by Caitlyn Macaluso
The excitement we all felt when the new fall semester began may be starting to cool down. Schedules and to-do lists are filling up and sometimes it’s a challenge to find the time or motivation to be active. The American College of Sports Medicine recommends healthy adults (18–65 years old) participate in moderate-intensity activity for at least 30 minutes, five days a week. We’ve put together some tips and tricks to help you do just that.
Ways to stay motivated and consistent with your movement.
- Schedule movement like a class or meeting. Make it a non negotiable. When you plan your week, plan your workouts. Then stick to the plan.
- Lose the all or nothing attitude. In a perfect world, you’ll stick to the plan you set in tip #1, but we all know the world isn’t perfect. Things will occasionally get in the way of our plans. But don’t let one day without movement derail your whole week. If you don’t get your movement in on Tuesday, start fresh on Wednesday.
- Take it outside. Do you feel that chill? It’s less than triple digits outside. Go enjoy it! Go for a walk, run, or bike ride.
- Find a buddy. Accountability is a magical thing. Make plans with each other to go to the weight room, cardio theater, or a TeXercise class. You are much more likely to show up if someone else is expecting you, plus everything is better with a friend! Pro tip: pair this with another tip on this list and the mid semester slump won’t stand a chance against you.
- Mix it up/try something new. Variety keeps things interesting, and you may discover something you love! RecSports offers everything from adventure trips to intramural sports leagues, tournaments and special events to a wide variety of TeXercise classes, and much more! Take a chance and try something new.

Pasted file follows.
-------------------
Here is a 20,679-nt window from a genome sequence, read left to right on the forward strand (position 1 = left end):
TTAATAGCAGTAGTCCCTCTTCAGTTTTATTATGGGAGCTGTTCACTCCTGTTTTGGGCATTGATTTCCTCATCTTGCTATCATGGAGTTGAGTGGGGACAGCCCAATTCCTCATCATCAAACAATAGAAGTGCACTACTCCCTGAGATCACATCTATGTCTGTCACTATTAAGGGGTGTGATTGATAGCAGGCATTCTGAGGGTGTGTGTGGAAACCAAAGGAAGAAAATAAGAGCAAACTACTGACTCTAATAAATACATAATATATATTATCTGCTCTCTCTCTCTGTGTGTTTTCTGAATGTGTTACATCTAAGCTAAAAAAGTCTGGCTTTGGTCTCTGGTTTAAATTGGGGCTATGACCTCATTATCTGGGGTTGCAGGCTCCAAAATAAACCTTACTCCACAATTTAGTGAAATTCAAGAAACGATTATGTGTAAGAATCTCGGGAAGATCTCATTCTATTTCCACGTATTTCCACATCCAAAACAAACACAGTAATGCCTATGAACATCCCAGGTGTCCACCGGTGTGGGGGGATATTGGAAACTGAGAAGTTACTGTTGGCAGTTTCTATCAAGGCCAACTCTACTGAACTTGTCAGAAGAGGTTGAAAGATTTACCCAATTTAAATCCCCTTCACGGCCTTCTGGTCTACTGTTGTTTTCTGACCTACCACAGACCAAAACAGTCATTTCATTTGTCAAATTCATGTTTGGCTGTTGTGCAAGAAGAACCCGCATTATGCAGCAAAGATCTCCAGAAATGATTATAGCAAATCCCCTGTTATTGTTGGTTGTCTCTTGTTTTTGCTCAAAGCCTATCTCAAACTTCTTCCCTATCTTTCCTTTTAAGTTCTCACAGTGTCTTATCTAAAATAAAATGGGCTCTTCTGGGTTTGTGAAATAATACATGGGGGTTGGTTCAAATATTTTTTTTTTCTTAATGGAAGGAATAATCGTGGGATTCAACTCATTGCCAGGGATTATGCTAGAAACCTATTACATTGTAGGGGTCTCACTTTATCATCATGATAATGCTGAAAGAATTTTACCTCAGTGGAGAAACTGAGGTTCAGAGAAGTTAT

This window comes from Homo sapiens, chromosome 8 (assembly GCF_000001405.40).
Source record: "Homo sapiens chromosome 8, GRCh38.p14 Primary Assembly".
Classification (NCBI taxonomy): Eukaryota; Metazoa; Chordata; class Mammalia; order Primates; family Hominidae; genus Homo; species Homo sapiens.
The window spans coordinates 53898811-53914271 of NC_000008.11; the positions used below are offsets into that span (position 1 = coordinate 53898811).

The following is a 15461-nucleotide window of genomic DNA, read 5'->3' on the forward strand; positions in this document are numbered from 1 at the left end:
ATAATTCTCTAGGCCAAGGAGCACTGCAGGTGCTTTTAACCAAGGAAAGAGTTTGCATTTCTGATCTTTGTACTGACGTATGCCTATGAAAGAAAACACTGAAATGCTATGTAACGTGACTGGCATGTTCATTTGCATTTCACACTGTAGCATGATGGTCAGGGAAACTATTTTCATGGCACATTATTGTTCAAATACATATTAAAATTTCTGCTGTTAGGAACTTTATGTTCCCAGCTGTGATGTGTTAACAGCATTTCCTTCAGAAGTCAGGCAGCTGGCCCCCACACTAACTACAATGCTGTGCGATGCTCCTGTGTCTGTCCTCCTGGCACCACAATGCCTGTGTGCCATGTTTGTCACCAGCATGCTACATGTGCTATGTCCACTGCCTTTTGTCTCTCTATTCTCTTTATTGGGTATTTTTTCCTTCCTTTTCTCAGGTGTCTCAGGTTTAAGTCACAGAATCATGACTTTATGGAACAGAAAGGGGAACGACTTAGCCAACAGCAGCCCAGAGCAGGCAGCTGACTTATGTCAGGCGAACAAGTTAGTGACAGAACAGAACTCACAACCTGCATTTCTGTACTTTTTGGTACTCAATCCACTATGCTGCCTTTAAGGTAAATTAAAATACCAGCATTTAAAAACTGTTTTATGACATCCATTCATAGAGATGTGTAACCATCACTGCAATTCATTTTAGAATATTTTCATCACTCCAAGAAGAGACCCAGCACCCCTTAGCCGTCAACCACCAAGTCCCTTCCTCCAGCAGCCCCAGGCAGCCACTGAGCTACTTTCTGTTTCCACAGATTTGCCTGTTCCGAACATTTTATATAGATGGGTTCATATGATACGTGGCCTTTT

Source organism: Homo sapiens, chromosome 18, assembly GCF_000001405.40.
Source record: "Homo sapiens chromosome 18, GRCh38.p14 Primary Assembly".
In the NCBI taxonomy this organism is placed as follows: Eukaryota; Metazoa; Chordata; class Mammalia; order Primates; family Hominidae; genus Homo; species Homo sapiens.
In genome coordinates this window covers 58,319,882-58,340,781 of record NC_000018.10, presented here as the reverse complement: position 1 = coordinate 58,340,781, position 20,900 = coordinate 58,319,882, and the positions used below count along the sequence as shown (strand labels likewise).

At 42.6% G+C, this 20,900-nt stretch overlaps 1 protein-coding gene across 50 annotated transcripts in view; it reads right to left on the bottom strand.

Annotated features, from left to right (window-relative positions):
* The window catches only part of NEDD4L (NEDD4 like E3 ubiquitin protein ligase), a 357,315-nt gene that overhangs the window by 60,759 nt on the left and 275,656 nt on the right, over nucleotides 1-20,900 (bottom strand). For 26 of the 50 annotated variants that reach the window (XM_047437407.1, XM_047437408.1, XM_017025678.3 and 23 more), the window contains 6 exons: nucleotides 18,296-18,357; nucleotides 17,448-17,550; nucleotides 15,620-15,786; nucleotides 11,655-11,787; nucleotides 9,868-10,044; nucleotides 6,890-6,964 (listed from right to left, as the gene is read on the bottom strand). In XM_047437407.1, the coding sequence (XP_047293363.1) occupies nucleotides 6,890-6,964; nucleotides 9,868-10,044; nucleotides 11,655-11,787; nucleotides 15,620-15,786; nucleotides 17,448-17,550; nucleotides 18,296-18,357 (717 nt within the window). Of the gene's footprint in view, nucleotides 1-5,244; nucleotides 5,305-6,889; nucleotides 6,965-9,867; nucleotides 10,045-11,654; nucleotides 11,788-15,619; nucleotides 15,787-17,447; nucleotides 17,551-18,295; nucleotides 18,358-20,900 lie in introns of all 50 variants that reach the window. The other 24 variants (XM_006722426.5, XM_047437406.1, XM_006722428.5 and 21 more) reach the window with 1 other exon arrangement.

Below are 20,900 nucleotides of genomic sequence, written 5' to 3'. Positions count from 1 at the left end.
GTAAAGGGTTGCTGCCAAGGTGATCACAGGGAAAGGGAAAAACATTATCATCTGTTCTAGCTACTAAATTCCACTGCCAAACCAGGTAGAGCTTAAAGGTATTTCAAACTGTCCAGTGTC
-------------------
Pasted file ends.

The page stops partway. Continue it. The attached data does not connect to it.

- Set a goal. Give yourself something to work for. You could do something formal like signing up for a race (we’re partial to the Longhorn Run) or pick an exercise to improve. Want to increase your upper body strength? Set a push-up goal. Start with three sets of 5–10 push-ups (on knees or toes) and add an extra five push-ups every few weeks. You can do something similar with any exercise.
Ways to sneak in extra movement.
- Take short movement breaks. Throughout the day or when you’re studying, take a few five-minute breaks for push-ups, squats, jumping jacks, or even just to stretch. It will help clear your head and increase focus. Couple this with the movement goal above and you may surprise yourself with how strong you get!
- “Commercial Break” challenges. Watching real TV or Hulu/YouTube with ads? Get up and move during commercial breaks! Suggested movement: run in place, jumping jacks, squats, push-ups, triceps dips, or burpees. No commercials? No problem! Make up a game for your favorite show. Move every time a common phrase/tagline is spoken, someone takes a sip of coffee, or a specific character is on screen. Get creative!
- Take the stairs, park further away, etc. An oldie, but a goodie. Little bits of movement add up! Get in the habit of moving a little more throughout the day by taking the stairs and parking a little further away than usual, your health will thank you!
- Dance party. When in doubt, dance it out! Put on your favorite jams and MOVE. You’ll increase your heart rate and your mood. Win/Win!
When we move regularly, we are usually motivated to continue moving regularly. But the same goes the other way, when we are sedentary, it’s often hard to flip the switch and get back into the movement cycle. When you find yourself in the sedentary place, start small. Small change is lasting change. Peek back at this list and set some small goals for yourself. And enlist a friend! An accountability partner always increases your chance of success.
About the Author
Caitlyn Macaluso is a certified group fitness instructor at The University of Texas at Austin. Caitlyn has a Master of Science degree in Exercise Science from Oakland University and a Bachelor of Arts degree in Sociology from The University of Texas at Austin. Caitlyn is currently the Marketing Director at FVF Law and teaches Cardio Kickboxing and Mind Body Fusion in the TeXercise program at RecSports.